I’ve been spending a lot of time with ghosts lately. They’ve been surfacing from old photos – some, not that old – as I’ve been digitising my negatives. Loss, it’s like a sea creature, isn’t it; a kraken, rising up when you least expect it, wrapping its long, sticky tentacles of lost love and missed opportunity and abject failure, all those dark tendrils that curl around your heart, your mind, even your lungs. And squeeze. It’s hard enough to face in the privacy of your home, let alone taking it on the road and singing it to faceless masses. Masses who chat over the top of your hearteache, who pay lip service to your craft … no, I can’t imagine it.
Which is why I found Adalita’s solo show at Melbourne’s Toff of the Town so damn engaging. I’ve seen her rock out before at the helm of Magic Dirt – I think the last time, maybe the time before, her lead guitarist stabbed his guitar neck through the low ceiling insulation at Brisbane’s venerable sweat box, The Zoo. Great gig. Great emotion.
And last night at the Toff, it was all about emotion, and there’s no better way to explain it than by starting at the finish, the sole, perfunctory encore tune, anything but perfunctory here. Adalita and guitarist JP Shilo duetted while MD guitarist Raul Sanchez slowly wound up a buzzing guitar, its recurring rasp slowly drowning out the singers as they backed away from the mics, until it was only the guitar, discordant, chaotic, howling. The guitar was loss and the crowd applauded as silence fell, because they understood enough to know that when Adalita dedicated that song to Rowland S Howard and Dean Turner, it was a eulogy.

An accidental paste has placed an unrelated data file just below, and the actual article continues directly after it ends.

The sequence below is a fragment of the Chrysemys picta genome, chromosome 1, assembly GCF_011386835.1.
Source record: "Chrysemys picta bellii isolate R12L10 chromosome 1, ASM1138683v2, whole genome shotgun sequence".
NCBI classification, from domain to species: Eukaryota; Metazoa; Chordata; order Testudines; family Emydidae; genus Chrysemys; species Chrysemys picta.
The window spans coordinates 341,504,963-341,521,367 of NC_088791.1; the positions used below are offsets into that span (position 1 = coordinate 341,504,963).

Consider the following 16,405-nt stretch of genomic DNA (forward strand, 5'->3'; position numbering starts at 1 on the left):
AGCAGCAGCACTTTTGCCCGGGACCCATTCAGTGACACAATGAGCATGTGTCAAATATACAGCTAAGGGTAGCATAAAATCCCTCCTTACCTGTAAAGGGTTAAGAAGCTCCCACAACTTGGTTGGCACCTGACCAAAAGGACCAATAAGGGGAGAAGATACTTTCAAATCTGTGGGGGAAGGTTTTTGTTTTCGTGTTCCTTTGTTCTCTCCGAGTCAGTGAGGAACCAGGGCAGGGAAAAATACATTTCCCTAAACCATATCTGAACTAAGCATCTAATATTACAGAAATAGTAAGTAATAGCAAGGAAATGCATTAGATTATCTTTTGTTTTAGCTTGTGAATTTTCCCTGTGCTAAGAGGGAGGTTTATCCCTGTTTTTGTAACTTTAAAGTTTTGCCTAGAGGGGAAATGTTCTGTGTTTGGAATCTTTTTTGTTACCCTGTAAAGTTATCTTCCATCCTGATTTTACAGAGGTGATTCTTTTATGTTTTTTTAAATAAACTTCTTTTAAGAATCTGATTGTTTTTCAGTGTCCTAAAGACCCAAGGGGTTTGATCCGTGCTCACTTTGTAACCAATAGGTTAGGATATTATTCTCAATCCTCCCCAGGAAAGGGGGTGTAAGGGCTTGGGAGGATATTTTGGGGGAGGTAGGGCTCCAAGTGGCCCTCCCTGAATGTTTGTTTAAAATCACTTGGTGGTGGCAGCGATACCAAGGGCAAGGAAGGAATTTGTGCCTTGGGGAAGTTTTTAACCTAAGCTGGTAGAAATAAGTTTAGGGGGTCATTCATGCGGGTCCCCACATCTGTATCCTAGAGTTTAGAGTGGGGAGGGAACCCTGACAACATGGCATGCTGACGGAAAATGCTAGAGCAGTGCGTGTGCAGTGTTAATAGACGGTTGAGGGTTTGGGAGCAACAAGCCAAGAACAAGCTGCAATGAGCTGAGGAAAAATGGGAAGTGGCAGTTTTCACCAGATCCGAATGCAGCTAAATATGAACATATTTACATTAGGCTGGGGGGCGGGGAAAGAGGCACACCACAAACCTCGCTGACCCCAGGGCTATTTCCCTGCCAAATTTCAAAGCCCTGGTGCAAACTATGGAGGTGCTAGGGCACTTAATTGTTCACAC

The ghosts… Howard, an Aussie music legend of Birthday Party fame who had a big hand in Shilo’s career, and MD bassist Turner both died in 2009. The latter co-produced Adalita’s self-titled solo album, which she’s touring now. As if stepping out from the shadow of a band isn’t enough pressure; isn’t enough vulnerability.
In the absence of her band, Adalita had PJ providing effects and support on guitar and violin. Sanchez stepped up for an atmospheric dual guitar instrumental, and support act Amaya Laucirica played drums for one and later a guitar duet for ‘Good Girl’.
It’s a line-up you’ll hear on Adalita’s album, which provided the set list for the evening. She has a great voice, Adalita, and it was grand to hear her playing with form, breaking up the rock song formula to turn songs into stories with changes of pace and volume. It was a short and sharp set, a little melancholy, a lot hungry, a solid chunk of Gibson-driven rockin’ with backing tracks and effects pedals filling out the sound where needed. But that encore: such a powerful ending for a gig on a tour that signifies a new start.
I should think the ghosts would be happy with that.
WE got to the Toff halfway through Spencer P Jones‘ support gig, and apparently halfway through an argument as well. The one-time Beast of Bourbon was hurling insults and guitar licks at a section of the crowd in a performance that straddled the line between performance poetry and song; there was a certain air of Johnny Cash-style maudlin in there, between the shots of tequila (was it?) and slurps of beer and fiery glances. For the record, Amaya Laucirica played first support.